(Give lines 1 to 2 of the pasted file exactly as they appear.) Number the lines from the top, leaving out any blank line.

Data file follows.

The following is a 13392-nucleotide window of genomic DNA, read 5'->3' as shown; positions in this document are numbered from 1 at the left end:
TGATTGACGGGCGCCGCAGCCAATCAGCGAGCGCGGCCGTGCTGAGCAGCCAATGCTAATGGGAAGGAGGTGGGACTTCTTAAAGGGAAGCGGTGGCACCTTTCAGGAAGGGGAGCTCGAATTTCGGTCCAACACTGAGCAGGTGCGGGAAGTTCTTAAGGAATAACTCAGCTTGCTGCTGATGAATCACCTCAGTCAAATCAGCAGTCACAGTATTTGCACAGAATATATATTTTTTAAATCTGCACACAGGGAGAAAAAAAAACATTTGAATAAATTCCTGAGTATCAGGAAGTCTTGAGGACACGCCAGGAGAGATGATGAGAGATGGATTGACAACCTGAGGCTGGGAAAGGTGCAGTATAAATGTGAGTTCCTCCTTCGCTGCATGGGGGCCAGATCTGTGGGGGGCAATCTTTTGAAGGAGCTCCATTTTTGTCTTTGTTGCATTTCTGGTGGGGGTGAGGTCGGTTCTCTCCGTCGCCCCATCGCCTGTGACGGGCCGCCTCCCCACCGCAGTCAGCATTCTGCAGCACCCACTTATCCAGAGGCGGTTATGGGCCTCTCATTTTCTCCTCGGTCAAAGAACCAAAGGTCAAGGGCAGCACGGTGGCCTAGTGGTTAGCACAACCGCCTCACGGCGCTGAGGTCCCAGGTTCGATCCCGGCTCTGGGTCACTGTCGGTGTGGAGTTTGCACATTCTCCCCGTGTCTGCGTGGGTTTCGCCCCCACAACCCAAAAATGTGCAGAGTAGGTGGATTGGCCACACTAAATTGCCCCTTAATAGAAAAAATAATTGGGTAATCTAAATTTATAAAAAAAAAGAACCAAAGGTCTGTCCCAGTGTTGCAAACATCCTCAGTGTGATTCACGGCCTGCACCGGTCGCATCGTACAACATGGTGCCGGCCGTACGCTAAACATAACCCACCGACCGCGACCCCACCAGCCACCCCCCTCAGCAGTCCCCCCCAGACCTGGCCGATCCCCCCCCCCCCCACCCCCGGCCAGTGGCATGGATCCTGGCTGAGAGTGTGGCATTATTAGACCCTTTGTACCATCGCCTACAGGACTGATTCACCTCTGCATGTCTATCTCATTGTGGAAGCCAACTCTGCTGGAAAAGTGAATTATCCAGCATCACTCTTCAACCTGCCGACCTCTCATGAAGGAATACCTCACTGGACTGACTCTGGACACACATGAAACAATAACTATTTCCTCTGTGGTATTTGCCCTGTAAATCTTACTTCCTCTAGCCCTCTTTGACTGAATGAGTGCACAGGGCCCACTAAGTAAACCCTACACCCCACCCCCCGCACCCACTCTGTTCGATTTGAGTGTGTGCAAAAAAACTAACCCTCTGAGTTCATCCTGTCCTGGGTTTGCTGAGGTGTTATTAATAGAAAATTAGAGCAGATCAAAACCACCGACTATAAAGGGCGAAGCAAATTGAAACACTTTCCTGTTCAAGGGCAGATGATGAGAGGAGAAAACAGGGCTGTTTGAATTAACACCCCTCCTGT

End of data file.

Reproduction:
The following is a 13392-nucleotide window of genomic DNA, read 5'->3' as shown; positions in this document are numbered from 1 at the left end:
TGATTGACGGGCGCCGCAGCCAATCAGCGAGCGCGGCCGTGCTGAGCAGCCAATGCTAATGGGAAGGAGGTGGGACTTCTTAAAGGGAAGCGGTGGCACCTTTCAGGAAGGGGAGCTCGAATTTCGGTCCAACACTGAGCAGGTGCGGGAAGTTCTTAAGGAATAACTCAGCTTGCTGCTGATGAATCACCTCAGTCAAATCAGCAGTCACAGTATTTGCACAGAATATATATTTTTTAAATCTGCACACAGGGAGAAAAAAAAACATTTGAATAAATTCCTGAGTATCAGGAAGTCTTGAGGACACGCCAGGAGAGATGATGAGAGATGGATTGACAACCTGAGGCTGGGAAAGGTGCAGTATAAATGTGAGTTCCTCCTTCGCTGCATGGGGGCCAGATCTGTGGGGGGCAATCTTTTGAAGGAGCTCCATTTTTGTCTTTGTTGCATTTCTGGTGGGGGTGAGGTCGGTTCTCTCCGTCGCCCCATCGCCTGTGACGGGCCGCCTCCCCACCGCAGTCAGCATTCTGCAGCACCCACTTATCCAGAGGCGGTTATGGGCCTCTCATTTTCTCCTCGGTCAAAGAACCAAAGGTCAAGGGCAGCACGGTGGCCTAGTGGTTAGCACAACCGCCTCACGGCGCTGAGGTCCCAGGTTCGATCCCGGCTCTGGGTCACTGTCGGTGTGGAGTTTGCACATTCTCCCCGTGTCTGCGTGGGTTTCGCCCCCACAACCCAAAAATGTGCAGAGTAGGTGGATTGGCCACACTAAATTGCCCCTTAATAGAAAAAATAATTGGGTAATCTAAATTTATAAAAAAAAAGAACCAAAGGTCTGTCCCAGTGTTGCAAACATCCTCAGTGTGATTCACGGCCTGCACCGGTCGCATCGTACAACATGGTGCCGGCCGTACGCTAAACATAACCCACCGACCGCGACCCCACCAGCCACCCCCCTCAGCAGTCCCCCCCAGACCTGGCCGATCCCCCCCCCCCCCACCCCCGGCCAGTGGCATGGATCCTGGCTGAGAGTGTGGCATTATTAGACCCTTTGTACCATCGCCTACAGGACTGATTCACCTCTGCATGTCTATCTCATTGTGGAAGCCAACTCTGCTGGAAAAGTGAATTATCCAGCATCACTCTTCAACCTGCCGACCTCTCATGAAGGAATACCTCACTGGACTGACTCTGGACACACATGAAACAATAACTATTTCCTCTGTGGTATTTGCCCTGTAAATCTTACTTCCTCTAGCCCTCTTTGACTGAATGAGTGCACAGGGCCCACTAAGTAAACCCTACACCCCACCCCCCGCACCCACTCTGTTCGATTTGAGTGTGTGCAAAAAAACTAACCCTCTGAGTTCATCCTGTCCTGGGTTTGCTGAGGTGTTATTAATAGAAAATTAGAGCAGATCAAAACCACCGACTATAAAGGGCGAAGCAAATTGAAACACTTTCCTGTTCAAGGGCAGATGATGAGAGGAGAAAACAGGGCTGTTTGAATTAACACCCCTCCTGT